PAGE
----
The UN’s human rights chief has used a meeting of the UN Human Rights Council to criticise Ethiopia for a recent crackdown on opposition which has included the kidnapping and sentencing to death of a British man, Andargachew ‘Andy’ Tsege.
Speaking this morning at the opening session of the Council, Zeid Ra’ad Al Hussein, the UN High Commissioner for Human Rights, said: “While Ethiopia has made impressive gains in terms of economic development, we are deeply concerned about repeated allegations of excessive and lethal use of force against protestors, enforced disappearances, and mass detentions, including of children, as well as by worrying restrictions on civil society, the media and opposition.”
The High Commissioner said it was “mystifying” that the Ethiopian government refused to allow his office access to parts of the country where human rights abuses – including the recent shooting of protestors – have been alleged.
There is every sign that Ethiopia is plunging into a crisis whose scale, intensity, and multiple and interdependent drivers are unprecedented since the founding of the regime in 1991.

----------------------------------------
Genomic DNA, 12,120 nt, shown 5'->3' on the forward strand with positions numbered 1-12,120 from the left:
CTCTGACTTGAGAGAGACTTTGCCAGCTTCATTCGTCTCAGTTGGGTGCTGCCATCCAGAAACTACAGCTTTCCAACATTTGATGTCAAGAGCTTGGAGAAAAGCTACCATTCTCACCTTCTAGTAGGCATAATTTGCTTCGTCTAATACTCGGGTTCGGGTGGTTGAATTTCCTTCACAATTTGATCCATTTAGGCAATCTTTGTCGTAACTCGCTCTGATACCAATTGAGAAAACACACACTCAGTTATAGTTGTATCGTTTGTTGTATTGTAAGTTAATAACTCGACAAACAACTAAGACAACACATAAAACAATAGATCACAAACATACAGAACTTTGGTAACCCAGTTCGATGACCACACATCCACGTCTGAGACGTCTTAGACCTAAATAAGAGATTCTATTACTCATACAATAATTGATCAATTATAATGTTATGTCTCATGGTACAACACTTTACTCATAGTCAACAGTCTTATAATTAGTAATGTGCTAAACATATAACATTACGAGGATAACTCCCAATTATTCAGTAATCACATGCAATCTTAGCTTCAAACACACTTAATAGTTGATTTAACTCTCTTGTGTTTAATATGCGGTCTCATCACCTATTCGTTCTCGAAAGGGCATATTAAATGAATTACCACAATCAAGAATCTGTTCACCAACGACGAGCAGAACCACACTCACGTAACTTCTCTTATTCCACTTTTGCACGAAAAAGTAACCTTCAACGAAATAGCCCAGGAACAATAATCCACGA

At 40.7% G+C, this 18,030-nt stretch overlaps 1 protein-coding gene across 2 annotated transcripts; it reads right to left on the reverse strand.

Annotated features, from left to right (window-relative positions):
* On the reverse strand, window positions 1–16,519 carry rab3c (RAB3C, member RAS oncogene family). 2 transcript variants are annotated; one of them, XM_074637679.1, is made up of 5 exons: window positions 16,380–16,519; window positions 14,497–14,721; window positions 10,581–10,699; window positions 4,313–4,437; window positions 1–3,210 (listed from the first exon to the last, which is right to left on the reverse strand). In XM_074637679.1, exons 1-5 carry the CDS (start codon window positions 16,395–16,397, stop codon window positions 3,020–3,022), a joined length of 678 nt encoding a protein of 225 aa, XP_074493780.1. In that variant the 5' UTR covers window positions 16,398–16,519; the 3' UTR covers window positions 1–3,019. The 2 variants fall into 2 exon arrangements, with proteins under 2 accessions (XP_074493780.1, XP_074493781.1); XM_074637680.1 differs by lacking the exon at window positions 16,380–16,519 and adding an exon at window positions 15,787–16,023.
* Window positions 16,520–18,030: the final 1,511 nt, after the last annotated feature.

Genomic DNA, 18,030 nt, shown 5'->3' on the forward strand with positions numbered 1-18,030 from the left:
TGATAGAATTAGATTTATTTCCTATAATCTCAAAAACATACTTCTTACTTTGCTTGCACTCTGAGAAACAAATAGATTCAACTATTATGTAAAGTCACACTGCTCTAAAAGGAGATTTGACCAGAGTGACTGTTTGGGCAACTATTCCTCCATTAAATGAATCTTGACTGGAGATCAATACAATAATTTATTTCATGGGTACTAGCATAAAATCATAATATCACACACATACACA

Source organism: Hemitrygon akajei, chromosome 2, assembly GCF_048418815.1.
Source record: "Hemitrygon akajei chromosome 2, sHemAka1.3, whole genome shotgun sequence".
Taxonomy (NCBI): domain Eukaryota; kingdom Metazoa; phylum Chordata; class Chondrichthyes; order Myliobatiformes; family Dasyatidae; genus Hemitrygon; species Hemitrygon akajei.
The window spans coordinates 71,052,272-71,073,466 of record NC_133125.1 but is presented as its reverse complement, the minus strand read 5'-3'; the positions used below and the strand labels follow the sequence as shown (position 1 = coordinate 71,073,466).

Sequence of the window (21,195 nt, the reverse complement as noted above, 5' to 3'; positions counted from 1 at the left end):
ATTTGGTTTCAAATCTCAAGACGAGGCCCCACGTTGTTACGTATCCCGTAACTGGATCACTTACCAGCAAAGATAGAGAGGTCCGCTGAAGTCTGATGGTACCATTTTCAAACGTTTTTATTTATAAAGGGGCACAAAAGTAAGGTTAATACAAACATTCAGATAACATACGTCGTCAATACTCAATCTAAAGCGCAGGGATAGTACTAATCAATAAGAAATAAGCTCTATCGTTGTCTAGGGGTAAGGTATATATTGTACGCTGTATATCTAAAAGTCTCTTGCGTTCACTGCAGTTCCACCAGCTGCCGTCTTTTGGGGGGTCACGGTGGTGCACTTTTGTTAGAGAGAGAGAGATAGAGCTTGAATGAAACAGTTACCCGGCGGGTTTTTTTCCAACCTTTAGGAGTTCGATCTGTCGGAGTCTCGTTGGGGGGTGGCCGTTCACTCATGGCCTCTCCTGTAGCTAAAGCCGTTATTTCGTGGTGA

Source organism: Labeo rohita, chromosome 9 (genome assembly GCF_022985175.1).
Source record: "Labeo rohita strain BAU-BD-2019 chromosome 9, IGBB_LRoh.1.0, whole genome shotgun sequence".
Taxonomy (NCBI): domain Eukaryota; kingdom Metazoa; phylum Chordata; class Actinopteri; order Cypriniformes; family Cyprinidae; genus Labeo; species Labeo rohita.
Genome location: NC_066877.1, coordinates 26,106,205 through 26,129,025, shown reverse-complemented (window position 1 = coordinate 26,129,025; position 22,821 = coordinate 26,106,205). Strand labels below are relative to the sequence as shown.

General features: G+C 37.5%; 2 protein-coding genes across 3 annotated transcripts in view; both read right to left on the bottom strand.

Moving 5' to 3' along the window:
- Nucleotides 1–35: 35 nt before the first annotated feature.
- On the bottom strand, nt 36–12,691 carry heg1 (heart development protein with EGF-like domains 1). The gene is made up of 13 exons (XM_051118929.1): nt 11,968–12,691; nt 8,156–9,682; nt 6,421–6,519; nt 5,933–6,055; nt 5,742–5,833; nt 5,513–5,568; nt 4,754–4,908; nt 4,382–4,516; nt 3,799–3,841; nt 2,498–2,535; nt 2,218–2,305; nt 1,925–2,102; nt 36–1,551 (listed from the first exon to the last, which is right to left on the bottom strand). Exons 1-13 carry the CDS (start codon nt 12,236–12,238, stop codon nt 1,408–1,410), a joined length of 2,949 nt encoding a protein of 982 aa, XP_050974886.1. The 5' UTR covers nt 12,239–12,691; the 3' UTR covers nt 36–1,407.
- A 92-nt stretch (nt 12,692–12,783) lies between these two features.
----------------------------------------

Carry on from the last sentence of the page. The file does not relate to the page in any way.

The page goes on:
The Ethiopian leadership remains in denial. The long meetings of its ruling bodies have culminated in a report on 15 years of national “rebirth”, in which it awards itself good marks, while acknowledging the existence of a few problems here and there.
Nonetheless, the odd warning signal may be heard – though very seldom – in counterpoint to the general complacency. Hailemariam Desalegn, prime minister and chairman of what is essentially the single party, has gone so far as to warn that the issues facing the regime are a matter of “life or death”, and that Ethiopia is “sliding towards ethnic conflict similar to that in neighbouring countries”.